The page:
Putin’s popularity is at an outstandingly irrational and possibly dangerous high in Africa. Despite the illegality and brutality of Russia’s invasion of Ukraine, for example, Putin’s name adorns long-distance buses in Zimbabwe.
And African leaders also seem reluctant to punish or even caution the Russian leader for its destructive “special military operation” in Ukraine. At the recent UN General Assembly vote on a resolution calling for Russia’s suspension from the UN Human Rights Council (UNHRC), for example, the majority of African states either abstained – such as South Africa – or outright voted no – like Ethiopia.
Meanwhile, South Africa’s influential opposition leader Julius Malema has urged Putin to “teach” Ukraine and NATO a lesson because “we need a new world order”. He has also claimed that Putin has given the Russian army clear instructions to avoid “civilian casualties” in Ukraine. This is despite the UN’s Office of the High Commissioner for Human Rights recording 1,900 civilian casualties – with 726 people killed, including 52 children – mostly caused by the use of explosive weapons in populated areas.
In light of the disdain for territorial integrity, humanity and the right to life Putin’s Russia is currently showing in Ukraine, Africans should stop and think how the Russian leader’s proposed new world order would likely work out for them.
And it is not only the carnage caused by Russia in Ukraine that should make Africa think twice about supporting the new world order promoted by Moscow and Beijing.
Under Putin, Russia has been inundated by state-affiliated and state-sponsored political filth and terror. Putin’s political rivals and anyone daring to act against the interests of the Kremlin, including journalists, have faced assassination attempts both in Russia and abroad. Many, including former Federal Security Service agent Alexander Litvinenko and journalist Anna Politkovskaya, have been killed. Human rights groups and independent media organisations have been targeted and shut down. Elections have been turned into a sham and private enterprise has been all but killed. Under Putin’s orders, the Russian military waged many immoral wars across the world – Russia’s indiscriminate shelling of residential areas in Syria and Georgia claimed thousands of lives.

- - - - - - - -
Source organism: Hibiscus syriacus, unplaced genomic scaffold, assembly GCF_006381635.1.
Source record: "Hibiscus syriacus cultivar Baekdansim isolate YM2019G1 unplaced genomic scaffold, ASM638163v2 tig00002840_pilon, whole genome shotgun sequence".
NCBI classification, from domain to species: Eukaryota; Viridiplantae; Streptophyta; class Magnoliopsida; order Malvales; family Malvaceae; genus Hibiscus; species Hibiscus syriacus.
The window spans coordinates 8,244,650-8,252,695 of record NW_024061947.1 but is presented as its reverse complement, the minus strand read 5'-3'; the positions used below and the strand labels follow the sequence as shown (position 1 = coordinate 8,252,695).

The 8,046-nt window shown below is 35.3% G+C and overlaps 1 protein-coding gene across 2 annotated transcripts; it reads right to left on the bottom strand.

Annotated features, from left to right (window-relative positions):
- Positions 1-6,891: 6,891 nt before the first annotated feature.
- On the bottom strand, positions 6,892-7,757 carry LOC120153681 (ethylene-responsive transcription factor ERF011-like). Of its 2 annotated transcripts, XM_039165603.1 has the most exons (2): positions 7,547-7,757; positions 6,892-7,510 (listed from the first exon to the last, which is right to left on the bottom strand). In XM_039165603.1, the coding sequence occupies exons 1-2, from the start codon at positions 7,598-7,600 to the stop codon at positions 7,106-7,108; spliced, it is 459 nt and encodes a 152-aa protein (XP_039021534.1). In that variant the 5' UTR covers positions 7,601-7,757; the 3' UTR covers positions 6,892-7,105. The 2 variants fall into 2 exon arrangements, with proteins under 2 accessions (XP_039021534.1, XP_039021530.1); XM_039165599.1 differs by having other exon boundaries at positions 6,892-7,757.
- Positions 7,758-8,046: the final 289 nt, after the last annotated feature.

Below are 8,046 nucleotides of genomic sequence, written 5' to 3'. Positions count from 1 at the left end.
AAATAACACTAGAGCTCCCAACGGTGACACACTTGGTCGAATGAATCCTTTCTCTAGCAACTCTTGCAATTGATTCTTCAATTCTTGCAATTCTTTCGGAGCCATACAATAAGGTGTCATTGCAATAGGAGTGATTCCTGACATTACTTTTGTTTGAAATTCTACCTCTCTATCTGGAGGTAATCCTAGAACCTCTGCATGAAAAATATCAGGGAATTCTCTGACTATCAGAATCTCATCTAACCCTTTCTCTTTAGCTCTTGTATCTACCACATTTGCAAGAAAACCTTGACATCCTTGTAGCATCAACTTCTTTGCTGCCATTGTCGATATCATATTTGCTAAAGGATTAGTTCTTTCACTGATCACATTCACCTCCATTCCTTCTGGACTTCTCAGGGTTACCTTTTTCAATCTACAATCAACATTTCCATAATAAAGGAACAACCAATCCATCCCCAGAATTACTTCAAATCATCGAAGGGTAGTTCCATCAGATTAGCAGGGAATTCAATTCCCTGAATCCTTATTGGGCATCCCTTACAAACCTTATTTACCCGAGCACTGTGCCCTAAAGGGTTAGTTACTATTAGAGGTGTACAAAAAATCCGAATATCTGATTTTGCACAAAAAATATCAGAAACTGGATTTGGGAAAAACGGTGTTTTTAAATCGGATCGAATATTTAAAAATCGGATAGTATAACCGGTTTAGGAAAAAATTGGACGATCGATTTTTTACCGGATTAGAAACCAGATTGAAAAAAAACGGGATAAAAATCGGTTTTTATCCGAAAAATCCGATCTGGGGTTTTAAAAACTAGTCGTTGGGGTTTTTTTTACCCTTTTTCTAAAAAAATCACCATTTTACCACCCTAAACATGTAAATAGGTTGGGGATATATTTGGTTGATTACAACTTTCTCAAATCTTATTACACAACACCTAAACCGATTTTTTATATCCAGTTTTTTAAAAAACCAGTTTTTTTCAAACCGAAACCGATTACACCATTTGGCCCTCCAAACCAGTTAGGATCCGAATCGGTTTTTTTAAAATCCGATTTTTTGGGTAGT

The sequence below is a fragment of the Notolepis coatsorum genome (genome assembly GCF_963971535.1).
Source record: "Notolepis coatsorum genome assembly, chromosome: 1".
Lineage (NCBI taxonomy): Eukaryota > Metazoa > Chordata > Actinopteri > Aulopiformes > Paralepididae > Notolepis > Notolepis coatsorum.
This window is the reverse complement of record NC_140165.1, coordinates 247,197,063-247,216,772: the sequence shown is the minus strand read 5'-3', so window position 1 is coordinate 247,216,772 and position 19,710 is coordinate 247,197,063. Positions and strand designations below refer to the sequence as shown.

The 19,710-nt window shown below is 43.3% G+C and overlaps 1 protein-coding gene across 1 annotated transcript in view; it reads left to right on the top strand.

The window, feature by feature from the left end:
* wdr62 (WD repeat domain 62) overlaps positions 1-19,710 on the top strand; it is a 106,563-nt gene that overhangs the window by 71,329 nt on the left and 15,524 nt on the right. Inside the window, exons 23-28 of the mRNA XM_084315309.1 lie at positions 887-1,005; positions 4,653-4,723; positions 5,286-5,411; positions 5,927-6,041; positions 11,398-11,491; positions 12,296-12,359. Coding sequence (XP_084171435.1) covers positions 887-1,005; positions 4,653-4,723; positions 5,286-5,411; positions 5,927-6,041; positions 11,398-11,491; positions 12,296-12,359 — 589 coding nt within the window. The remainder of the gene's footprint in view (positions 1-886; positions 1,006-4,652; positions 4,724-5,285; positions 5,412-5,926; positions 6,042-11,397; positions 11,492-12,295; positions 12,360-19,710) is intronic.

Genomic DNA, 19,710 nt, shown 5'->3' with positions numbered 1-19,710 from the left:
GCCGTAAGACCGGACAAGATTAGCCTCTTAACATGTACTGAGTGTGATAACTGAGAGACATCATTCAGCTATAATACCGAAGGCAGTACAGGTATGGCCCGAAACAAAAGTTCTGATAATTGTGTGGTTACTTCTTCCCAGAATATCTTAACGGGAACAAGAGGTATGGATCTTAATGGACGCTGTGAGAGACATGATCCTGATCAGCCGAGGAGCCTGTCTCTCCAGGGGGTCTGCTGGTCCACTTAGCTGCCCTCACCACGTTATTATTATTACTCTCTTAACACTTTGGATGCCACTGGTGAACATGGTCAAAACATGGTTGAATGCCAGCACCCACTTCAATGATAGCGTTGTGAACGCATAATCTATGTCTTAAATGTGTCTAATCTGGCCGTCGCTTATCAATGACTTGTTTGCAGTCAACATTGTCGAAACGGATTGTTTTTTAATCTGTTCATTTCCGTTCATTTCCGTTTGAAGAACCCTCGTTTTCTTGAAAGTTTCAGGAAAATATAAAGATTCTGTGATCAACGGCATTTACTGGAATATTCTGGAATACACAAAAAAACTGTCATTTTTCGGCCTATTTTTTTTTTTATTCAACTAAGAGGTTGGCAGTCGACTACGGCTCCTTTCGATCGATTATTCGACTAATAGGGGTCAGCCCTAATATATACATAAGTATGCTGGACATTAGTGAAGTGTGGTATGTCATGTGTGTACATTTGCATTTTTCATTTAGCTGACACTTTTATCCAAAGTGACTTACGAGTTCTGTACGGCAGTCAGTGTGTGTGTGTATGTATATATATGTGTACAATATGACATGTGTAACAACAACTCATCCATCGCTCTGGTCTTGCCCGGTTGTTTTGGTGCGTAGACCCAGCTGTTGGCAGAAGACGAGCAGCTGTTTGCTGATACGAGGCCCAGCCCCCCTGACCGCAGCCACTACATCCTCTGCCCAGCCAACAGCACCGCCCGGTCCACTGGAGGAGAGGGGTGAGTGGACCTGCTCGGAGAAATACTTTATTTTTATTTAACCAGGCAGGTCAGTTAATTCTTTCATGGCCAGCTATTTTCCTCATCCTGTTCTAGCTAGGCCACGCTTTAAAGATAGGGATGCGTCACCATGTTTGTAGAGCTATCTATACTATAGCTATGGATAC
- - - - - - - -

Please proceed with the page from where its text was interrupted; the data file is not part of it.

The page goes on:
Similarly, China under Xi is a hotbed of repression. His administration has arbitrarily detained, tortured and mistreated millions of Turkic Muslims in the northwestern Xinjiang region. It has also frequently targeted intellectuals, civil rights activists and journalists and moved to restrict LGBTQ and women’s rights.
Thus, Malema and other African leaders who look forward to Putin’s new world order should stop and consider what they are wishing for. An illiberal world order led by despots with blood-soaked histories cannot help Africa fulfil its democratic aspirations.
Africa must chart its own path
Africa does not need to subscribe to Chinese, Russian or American interpretations or manifestations of democracy and multilateralism. It simply needs to secure equal rights and representations in a genuinely progressive multipolar international system that safeguards its democratic and economic interests as enshrined in the Constitutive Act of the AU.
The ill-advised and misplaced enthusiasm for Putin’s strongman politics is a sombre reflection of Africa’s failures and imprecise trajectory under the toothless AU. Almost 21 years after its establishment, the AU carries very little weight on the continent and it has almost no voice on the global stage. And while its pursuit of permanent representation on the UNSC is an extremely praiseworthy and essential exercise, it has gradually turned into an expedient and intermittently expressed soundbite.
Be that as it may, Africa should focus on establishing a world order that is defined by strong, independent and democratic multilateral institutions. Undoubtedly, that is what China and Russia are eager to avoid or destroy, because they want the licence to intimidate, repress, silence and kill, both at home and abroad.
The views expressed in this article are the author’s own and do not necessarily reflect Al Jazeera’s editorial stance.